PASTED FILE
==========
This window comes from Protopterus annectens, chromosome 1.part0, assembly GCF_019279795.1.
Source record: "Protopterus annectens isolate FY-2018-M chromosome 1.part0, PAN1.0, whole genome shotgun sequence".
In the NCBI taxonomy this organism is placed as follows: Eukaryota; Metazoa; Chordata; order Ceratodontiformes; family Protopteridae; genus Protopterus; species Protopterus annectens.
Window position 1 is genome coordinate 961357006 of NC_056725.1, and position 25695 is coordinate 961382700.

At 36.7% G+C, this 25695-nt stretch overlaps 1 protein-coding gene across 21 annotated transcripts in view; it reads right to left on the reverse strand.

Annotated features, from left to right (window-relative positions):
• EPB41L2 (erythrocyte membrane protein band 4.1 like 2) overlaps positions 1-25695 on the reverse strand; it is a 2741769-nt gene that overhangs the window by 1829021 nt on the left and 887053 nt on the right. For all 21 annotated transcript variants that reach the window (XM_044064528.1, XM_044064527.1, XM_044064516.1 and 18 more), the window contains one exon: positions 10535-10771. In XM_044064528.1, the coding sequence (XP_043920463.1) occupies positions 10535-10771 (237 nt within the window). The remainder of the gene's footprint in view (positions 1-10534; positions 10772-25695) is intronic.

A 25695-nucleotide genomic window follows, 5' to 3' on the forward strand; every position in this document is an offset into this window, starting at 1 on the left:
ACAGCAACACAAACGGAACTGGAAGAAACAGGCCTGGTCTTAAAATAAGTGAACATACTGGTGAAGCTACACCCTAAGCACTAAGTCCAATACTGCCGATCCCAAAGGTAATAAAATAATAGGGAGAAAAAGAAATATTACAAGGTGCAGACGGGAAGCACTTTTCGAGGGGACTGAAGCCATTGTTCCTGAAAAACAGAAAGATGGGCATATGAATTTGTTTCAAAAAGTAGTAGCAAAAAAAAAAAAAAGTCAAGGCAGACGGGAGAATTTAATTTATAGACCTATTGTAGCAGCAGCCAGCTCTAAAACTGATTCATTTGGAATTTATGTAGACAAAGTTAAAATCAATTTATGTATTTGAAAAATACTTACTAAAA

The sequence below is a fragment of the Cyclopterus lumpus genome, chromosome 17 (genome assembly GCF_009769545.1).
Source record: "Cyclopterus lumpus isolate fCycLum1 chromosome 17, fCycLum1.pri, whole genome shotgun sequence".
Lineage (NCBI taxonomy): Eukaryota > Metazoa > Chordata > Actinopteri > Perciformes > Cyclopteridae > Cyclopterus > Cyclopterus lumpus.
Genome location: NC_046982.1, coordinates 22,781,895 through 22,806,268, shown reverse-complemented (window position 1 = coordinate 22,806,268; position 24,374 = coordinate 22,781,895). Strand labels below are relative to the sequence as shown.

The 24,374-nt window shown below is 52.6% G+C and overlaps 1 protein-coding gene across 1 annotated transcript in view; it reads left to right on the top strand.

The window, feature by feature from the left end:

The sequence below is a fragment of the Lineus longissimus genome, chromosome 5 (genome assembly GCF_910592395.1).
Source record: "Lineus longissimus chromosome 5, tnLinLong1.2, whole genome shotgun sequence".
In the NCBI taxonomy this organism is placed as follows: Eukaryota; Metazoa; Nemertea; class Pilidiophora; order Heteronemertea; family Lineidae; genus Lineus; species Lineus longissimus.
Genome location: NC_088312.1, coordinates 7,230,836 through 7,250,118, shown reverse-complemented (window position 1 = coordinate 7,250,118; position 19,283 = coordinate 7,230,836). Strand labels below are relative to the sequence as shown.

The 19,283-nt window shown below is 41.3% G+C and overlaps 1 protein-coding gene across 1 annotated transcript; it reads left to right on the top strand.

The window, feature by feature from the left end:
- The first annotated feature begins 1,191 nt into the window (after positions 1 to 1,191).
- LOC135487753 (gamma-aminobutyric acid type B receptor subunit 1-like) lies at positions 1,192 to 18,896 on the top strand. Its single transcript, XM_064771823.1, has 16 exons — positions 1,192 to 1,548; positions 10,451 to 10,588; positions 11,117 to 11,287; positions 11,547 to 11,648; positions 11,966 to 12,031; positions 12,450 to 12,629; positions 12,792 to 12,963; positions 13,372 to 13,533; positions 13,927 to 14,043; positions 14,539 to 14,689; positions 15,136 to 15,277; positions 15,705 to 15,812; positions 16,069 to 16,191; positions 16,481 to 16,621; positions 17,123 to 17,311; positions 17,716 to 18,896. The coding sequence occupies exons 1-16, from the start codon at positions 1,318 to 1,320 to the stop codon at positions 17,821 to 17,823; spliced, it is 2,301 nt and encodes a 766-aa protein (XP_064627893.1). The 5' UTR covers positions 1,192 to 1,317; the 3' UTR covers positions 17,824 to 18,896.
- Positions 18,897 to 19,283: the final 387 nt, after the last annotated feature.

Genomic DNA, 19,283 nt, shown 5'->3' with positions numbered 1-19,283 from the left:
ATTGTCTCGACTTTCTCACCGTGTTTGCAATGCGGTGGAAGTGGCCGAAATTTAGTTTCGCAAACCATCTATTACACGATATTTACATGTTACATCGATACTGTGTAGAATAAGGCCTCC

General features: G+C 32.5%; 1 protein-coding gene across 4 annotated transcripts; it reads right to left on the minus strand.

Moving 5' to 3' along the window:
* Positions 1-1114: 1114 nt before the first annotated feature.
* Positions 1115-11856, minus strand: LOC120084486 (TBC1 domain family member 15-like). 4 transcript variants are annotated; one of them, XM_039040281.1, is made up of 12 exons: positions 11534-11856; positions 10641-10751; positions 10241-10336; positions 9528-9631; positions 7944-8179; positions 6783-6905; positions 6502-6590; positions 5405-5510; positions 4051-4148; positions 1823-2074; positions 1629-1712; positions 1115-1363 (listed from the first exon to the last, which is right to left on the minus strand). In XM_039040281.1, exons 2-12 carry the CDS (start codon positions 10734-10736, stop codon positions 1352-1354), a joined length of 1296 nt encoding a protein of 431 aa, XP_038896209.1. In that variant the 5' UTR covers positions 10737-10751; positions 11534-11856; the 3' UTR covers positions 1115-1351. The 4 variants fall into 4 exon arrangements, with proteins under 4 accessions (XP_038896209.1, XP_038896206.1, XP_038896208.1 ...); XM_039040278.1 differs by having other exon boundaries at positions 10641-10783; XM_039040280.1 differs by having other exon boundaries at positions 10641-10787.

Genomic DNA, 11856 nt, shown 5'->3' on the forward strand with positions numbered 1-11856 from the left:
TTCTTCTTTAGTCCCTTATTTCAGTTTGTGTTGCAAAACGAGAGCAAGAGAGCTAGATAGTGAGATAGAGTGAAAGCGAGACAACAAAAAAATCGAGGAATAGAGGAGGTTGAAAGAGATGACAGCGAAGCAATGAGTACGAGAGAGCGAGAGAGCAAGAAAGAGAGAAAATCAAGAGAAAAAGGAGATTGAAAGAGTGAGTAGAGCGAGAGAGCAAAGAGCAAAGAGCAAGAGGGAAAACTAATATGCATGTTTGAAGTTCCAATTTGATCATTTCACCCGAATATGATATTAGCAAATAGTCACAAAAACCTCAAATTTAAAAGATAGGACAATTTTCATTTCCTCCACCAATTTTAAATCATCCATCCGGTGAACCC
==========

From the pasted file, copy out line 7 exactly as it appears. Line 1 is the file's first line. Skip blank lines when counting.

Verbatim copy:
• EPB41L2 (erythrocyte membrane protein band 4.1 like 2) overlaps positions 1-25695 on the reverse strand; it is a 2741769-nt gene that overhangs the window by 1829021 nt on the left and 887053 nt on the right. For all 21 annotated transcript variants that reach the window (XM_044064528.1, XM_044064527.1, XM_044064516.1 and 18 more), the window contains one exon: positions 10535-10771. In XM_044064528.1, the coding sequence (XP_043920463.1) occupies positions 10535-10771 (237 nt within the window). The remainder of the gene's footprint in view (positions 1-10534; positions 10772-25695) is intronic.